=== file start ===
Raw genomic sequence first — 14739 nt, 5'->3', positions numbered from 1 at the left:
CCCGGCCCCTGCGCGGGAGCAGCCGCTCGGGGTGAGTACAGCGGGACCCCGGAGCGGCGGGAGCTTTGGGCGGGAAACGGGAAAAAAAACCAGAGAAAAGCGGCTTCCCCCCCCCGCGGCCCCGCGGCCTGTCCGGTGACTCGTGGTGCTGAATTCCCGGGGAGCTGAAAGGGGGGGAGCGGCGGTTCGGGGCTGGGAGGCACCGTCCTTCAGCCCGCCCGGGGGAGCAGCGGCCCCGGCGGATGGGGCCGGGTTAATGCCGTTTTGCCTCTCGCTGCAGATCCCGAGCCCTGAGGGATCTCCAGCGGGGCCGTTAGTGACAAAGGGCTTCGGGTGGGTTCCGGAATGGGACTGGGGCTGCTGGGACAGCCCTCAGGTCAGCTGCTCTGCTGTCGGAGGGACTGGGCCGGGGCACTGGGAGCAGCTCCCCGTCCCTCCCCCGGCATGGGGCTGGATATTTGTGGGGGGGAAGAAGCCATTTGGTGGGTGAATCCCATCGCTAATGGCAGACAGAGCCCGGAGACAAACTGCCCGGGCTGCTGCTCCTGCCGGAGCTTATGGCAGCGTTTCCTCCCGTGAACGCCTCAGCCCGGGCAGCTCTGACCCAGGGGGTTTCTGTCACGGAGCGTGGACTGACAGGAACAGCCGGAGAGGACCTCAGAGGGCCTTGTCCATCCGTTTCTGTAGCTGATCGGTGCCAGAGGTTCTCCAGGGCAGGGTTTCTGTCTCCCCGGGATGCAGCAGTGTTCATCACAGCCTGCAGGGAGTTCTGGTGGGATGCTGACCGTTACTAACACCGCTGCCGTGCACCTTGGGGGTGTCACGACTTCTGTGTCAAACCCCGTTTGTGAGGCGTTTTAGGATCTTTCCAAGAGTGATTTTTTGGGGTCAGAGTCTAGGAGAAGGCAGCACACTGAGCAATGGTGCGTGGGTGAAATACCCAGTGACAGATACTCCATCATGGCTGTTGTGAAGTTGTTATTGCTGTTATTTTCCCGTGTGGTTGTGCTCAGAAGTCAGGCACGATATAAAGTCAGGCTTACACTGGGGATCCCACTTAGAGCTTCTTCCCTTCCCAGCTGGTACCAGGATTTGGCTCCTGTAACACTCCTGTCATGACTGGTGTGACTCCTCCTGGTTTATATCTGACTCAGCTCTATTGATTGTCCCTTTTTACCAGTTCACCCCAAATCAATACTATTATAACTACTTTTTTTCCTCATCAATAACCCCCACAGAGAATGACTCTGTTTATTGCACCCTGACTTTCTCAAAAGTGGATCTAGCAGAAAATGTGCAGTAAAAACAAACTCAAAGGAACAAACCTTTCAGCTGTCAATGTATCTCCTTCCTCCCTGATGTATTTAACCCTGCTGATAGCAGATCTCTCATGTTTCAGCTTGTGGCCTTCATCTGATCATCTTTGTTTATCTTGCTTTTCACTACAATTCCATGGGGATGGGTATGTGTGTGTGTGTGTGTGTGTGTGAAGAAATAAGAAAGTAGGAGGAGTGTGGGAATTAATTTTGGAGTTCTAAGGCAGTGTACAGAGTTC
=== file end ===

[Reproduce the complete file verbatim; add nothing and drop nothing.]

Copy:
Raw genomic sequence first — 14739 nt, 5'->3', positions numbered from 1 at the left:
CCCGGCCCCTGCGCGGGAGCAGCCGCTCGGGGTGAGTACAGCGGGACCCCGGAGCGGCGGGAGCTTTGGGCGGGAAACGGGAAAAAAAACCAGAGAAAAGCGGCTTCCCCCCCCCGCGGCCCCGCGGCCTGTCCGGTGACTCGTGGTGCTGAATTCCCGGGGAGCTGAAAGGGGGGGAGCGGCGGTTCGGGGCTGGGAGGCACCGTCCTTCAGCCCGCCCGGGGGAGCAGCGGCCCCGGCGGATGGGGCCGGGTTAATGCCGTTTTGCCTCTCGCTGCAGATCCCGAGCCCTGAGGGATCTCCAGCGGGGCCGTTAGTGACAAAGGGCTTCGGGTGGGTTCCGGAATGGGACTGGGGCTGCTGGGACAGCCCTCAGGTCAGCTGCTCTGCTGTCGGAGGGACTGGGCCGGGGCACTGGGAGCAGCTCCCCGTCCCTCCCCCGGCATGGGGCTGGATATTTGTGGGGGGGAAGAAGCCATTTGGTGGGTGAATCCCATCGCTAATGGCAGACAGAGCCCGGAGACAAACTGCCCGGGCTGCTGCTCCTGCCGGAGCTTATGGCAGCGTTTCCTCCCGTGAACGCCTCAGCCCGGGCAGCTCTGACCCAGGGGGTTTCTGTCACGGAGCGTGGACTGACAGGAACAGCCGGAGAGGACCTCAGAGGGCCTTGTCCATCCGTTTCTGTAGCTGATCGGTGCCAGAGGTTCTCCAGGGCAGGGTTTCTGTCTCCCCGGGATGCAGCAGTGTTCATCACAGCCTGCAGGGAGTTCTGGTGGGATGCTGACCGTTACTAACACCGCTGCCGTGCACCTTGGGGGTGTCACGACTTCTGTGTCAAACCCCGTTTGTGAGGCGTTTTAGGATCTTTCCAAGAGTGATTTTTTGGGGTCAGAGTCTAGGAGAAGGCAGCACACTGAGCAATGGTGCGTGGGTGAAATACCCAGTGACAGATACTCCATCATGGCTGTTGTGAAGTTGTTATTGCTGTTATTTTCCCGTGTGGTTGTGCTCAGAAGTCAGGCACGATATAAAGTCAGGCTTACACTGGGGATCCCACTTAGAGCTTCTTCCCTTCCCAGCTGGTACCAGGATTTGGCTCCTGTAACACTCCTGTCATGACTGGTGTGACTCCTCCTGGTTTATATCTGACTCAGCTCTATTGATTGTCCCTTTTTACCAGTTCACCCCAAATCAATACTATTATAACTACTTTTTTTCCTCATCAATAACCCCCACAGAGAATGACTCTGTTTATTGCACCCTGACTTTCTCAAAAGTGGATCTAGCAGAAAATGTGCAGTAAAAACAAACTCAAAGGAACAAACCTTTCAGCTGTCAATGTATCTCCTTCCTCCCTGATGTATTTAACCCTGCTGATAGCAGATCTCTCATGTTTCAGCTTGTGGCCTTCATCTGATCATCTTTGTTTATCTTGCTTTTCACTACAATTCCATGGGGATGGGTATGTGTGTGTGTGTGTGTGTGTGTGAAGAAATAAGAAAGTAGGAGGAGTGTGGGAATTAATTTTGGAGTTCTAAGGCAGTGTACAGAGTTC